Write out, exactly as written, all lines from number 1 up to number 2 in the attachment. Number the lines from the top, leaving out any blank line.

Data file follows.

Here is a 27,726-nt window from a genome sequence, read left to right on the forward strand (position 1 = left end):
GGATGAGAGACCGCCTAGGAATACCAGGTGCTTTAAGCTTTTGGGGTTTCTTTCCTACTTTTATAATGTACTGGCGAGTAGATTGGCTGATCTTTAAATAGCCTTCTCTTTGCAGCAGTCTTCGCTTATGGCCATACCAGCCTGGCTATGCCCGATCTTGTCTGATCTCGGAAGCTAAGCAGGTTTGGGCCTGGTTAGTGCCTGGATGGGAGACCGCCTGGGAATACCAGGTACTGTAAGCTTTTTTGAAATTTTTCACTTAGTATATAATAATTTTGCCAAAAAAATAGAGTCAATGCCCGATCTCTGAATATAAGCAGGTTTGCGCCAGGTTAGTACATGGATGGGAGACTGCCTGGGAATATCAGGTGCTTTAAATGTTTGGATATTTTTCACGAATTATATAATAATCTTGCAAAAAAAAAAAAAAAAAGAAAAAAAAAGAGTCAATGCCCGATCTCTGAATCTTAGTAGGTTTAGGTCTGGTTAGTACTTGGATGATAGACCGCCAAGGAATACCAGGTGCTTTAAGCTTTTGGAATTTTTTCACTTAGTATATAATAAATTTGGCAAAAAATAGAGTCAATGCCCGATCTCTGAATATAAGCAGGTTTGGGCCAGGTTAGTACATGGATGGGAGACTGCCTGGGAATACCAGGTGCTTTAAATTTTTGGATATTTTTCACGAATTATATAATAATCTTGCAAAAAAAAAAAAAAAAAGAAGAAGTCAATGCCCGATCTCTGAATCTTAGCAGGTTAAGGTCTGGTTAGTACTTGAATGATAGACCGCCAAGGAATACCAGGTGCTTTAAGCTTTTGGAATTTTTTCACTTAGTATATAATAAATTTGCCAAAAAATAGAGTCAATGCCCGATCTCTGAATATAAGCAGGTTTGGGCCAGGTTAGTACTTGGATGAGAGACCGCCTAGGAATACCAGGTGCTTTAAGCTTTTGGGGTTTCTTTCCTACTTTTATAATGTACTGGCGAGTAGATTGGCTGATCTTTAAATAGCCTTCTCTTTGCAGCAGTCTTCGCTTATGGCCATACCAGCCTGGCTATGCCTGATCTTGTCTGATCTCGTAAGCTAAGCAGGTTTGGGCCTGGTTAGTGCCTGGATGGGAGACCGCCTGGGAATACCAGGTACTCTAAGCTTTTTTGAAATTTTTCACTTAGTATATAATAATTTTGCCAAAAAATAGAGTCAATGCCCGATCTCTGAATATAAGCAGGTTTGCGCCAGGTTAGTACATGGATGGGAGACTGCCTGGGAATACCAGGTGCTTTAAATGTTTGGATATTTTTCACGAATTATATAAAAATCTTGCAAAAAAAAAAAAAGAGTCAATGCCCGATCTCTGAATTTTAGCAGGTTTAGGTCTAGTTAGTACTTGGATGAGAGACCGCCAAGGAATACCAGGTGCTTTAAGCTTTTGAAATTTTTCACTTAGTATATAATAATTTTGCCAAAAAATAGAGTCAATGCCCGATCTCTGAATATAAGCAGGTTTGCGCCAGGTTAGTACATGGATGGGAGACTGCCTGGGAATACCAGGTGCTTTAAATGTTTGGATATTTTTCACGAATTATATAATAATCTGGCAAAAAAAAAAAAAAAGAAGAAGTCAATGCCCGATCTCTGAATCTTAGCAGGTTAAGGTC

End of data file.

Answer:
Here is a 27,726-nt window from a genome sequence, read left to right on the forward strand (position 1 = left end):
GGATGAGAGACCGCCTAGGAATACCAGGTGCTTTAAGCTTTTGGGGTTTCTTTCCTACTTTTATAATGTACTGGCGAGTAGATTGGCTGATCTTTAAATAGCCTTCTCTTTGCAGCAGTCTTCGCTTATGGCCATACCAGCCTGGCTATGCCCGATCTTGTCTGATCTCGGAAGCTAAGCAGGTTTGGGCCTGGTTAGTGCCTGGATGGGAGACCGCCTGGGAATACCAGGTACTGTAAGCTTTTTTGAAATTTTTCACTTAGTATATAATAATTTTGCCAAAAAAATAGAGTCAATGCCCGATCTCTGAATATAAGCAGGTTTGCGCCAGGTTAGTACATGGATGGGAGACTGCCTGGGAATATCAGGTGCTTTAAATGTTTGGATATTTTTCACGAATTATATAATAATCTTGCAAAAAAAAAAAAAAAAAGAAAAAAAAAGAGTCAATGCCCGATCTCTGAATCTTAGTAGGTTTAGGTCTGGTTAGTACTTGGATGATAGACCGCCAAGGAATACCAGGTGCTTTAAGCTTTTGGAATTTTTTCACTTAGTATATAATAAATTTGGCAAAAAATAGAGTCAATGCCCGATCTCTGAATATAAGCAGGTTTGGGCCAGGTTAGTACATGGATGGGAGACTGCCTGGGAATACCAGGTGCTTTAAATTTTTGGATATTTTTCACGAATTATATAATAATCTTGCAAAAAAAAAAAAAAAAAGAAGAAGTCAATGCCCGATCTCTGAATCTTAGCAGGTTAAGGTCTGGTTAGTACTTGAATGATAGACCGCCAAGGAATACCAGGTGCTTTAAGCTTTTGGAATTTTTTCACTTAGTATATAATAAATTTGCCAAAAAATAGAGTCAATGCCCGATCTCTGAATATAAGCAGGTTTGGGCCAGGTTAGTACTTGGATGAGAGACCGCCTAGGAATACCAGGTGCTTTAAGCTTTTGGGGTTTCTTTCCTACTTTTATAATGTACTGGCGAGTAGATTGGCTGATCTTTAAATAGCCTTCTCTTTGCAGCAGTCTTCGCTTATGGCCATACCAGCCTGGCTATGCCTGATCTTGTCTGATCTCGTAAGCTAAGCAGGTTTGGGCCTGGTTAGTGCCTGGATGGGAGACCGCCTGGGAATACCAGGTACTCTAAGCTTTTTTGAAATTTTTCACTTAGTATATAATAATTTTGCCAAAAAATAGAGTCAATGCCCGATCTCTGAATATAAGCAGGTTTGCGCCAGGTTAGTACATGGATGGGAGACTGCCTGGGAATACCAGGTGCTTTAAATGTTTGGATATTTTTCACGAATTATATAAAAATCTTGCAAAAAAAAAAAAAGAGTCAATGCCCGATCTCTGAATTTTAGCAGGTTTAGGTCTAGTTAGTACTTGGATGAGAGACCGCCAAGGAATACCAGGTGCTTTAAGCTTTTGAAATTTTTCACTTAGTATATAATAATTTTGCCAAAAAATAGAGTCAATGCCCGATCTCTGAATATAAGCAGGTTTGCGCCAGGTTAGTACATGGATGGGAGACTGCCTGGGAATACCAGGTGCTTTAAATGTTTGGATATTTTTCACGAATTATATAATAATCTGGCAAAAAAAAAAAAAAAGAAGAAGTCAATGCCCGATCTCTGAATCTTAGCAGGTTAAGGTC